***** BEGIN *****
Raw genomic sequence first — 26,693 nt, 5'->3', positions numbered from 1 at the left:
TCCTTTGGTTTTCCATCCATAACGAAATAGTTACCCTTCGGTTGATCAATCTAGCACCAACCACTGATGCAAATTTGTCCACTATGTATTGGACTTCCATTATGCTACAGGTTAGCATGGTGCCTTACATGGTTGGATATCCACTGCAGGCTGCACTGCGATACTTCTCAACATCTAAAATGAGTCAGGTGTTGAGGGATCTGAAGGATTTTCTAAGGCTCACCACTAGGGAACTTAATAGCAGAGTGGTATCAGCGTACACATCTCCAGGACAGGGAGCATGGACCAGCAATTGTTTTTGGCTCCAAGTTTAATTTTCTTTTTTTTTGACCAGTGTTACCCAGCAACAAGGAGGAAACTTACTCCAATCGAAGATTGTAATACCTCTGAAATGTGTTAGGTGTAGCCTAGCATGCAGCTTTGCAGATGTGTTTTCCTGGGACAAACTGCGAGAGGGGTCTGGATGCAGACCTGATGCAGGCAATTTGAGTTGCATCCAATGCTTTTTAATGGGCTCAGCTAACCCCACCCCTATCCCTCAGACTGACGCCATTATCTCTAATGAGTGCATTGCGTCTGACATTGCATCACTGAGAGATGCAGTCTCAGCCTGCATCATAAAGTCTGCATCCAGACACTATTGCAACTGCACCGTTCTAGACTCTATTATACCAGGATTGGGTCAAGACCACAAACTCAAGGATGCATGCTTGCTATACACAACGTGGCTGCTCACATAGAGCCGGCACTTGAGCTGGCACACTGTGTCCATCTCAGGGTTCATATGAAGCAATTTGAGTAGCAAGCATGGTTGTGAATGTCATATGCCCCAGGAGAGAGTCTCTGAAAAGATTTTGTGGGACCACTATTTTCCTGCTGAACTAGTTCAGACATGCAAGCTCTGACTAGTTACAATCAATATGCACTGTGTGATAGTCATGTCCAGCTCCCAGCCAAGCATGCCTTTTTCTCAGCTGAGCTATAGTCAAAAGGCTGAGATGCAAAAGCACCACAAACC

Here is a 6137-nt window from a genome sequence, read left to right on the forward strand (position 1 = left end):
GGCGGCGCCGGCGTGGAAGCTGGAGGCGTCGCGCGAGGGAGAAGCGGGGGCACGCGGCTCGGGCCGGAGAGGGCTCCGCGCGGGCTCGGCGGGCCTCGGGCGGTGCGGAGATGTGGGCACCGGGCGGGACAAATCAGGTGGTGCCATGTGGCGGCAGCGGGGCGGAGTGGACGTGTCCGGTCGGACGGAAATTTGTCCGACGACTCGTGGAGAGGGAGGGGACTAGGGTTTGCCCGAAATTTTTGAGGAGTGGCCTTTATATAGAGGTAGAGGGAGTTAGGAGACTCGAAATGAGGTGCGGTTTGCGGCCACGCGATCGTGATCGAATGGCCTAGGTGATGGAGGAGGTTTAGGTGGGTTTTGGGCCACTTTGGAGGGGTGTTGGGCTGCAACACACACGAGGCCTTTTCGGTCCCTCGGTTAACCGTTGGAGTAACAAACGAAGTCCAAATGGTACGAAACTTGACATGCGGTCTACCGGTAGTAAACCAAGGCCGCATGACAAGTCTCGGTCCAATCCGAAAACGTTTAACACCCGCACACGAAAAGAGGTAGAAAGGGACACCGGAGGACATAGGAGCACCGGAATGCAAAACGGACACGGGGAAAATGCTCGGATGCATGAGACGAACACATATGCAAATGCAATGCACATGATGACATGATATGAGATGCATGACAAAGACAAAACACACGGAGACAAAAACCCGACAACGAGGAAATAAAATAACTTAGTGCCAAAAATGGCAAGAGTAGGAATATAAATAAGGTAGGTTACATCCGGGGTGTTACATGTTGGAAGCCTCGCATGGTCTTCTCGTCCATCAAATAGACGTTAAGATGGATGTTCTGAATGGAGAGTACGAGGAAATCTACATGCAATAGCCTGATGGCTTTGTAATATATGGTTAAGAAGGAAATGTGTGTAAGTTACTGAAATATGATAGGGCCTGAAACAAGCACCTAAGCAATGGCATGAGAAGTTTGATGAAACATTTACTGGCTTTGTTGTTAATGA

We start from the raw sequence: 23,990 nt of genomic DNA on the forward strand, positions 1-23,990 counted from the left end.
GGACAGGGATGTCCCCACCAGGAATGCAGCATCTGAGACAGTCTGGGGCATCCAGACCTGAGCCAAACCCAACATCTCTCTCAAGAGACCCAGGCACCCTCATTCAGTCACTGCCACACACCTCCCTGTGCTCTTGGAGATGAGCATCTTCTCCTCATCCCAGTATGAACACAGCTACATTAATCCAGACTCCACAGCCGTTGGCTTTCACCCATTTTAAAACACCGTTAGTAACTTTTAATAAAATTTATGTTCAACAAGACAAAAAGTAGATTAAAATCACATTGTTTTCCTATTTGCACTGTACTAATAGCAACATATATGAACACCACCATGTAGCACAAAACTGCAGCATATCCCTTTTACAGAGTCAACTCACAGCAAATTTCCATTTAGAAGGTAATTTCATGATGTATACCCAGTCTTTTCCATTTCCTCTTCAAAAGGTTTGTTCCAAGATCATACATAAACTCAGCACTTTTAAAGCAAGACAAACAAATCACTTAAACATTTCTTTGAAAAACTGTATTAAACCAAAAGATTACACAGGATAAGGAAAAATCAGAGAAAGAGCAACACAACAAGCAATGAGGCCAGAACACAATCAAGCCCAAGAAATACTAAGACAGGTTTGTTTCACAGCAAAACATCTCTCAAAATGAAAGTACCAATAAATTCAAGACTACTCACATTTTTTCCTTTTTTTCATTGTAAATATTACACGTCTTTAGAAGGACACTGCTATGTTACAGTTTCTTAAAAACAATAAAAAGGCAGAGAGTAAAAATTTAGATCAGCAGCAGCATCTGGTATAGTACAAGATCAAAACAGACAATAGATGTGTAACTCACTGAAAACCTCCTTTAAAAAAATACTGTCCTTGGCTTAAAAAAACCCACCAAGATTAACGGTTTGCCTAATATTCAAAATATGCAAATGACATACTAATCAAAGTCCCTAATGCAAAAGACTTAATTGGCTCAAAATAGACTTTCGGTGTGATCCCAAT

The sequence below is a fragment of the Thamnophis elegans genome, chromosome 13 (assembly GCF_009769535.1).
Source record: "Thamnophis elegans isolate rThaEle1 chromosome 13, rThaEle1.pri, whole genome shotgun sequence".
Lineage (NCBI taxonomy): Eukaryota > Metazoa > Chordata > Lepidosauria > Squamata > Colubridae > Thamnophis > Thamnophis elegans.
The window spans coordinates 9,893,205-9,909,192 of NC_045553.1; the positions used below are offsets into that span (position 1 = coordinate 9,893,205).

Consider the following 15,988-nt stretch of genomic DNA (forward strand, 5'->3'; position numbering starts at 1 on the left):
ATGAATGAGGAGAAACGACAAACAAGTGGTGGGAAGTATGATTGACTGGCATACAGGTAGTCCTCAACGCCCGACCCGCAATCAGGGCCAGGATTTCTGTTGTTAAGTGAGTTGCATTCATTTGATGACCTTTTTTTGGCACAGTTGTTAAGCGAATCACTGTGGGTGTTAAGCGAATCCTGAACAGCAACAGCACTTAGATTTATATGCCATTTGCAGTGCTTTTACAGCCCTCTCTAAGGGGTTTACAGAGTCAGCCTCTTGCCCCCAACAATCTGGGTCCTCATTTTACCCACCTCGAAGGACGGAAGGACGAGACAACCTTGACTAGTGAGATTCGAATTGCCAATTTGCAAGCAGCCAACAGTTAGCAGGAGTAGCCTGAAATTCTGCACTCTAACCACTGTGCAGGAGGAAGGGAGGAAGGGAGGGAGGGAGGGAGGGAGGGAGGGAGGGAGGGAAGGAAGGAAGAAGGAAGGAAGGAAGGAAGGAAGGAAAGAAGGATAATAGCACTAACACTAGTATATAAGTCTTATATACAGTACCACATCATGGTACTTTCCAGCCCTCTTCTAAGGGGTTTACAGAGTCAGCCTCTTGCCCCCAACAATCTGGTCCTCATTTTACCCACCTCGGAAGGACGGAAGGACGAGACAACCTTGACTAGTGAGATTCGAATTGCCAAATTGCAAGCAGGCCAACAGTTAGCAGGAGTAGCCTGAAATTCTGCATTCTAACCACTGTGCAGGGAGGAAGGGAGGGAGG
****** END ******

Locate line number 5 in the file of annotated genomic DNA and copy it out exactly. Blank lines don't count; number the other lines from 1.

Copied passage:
We start from the raw sequence: 23,990 nt of genomic DNA on the forward strand, positions 1-23,990 counted from the left end.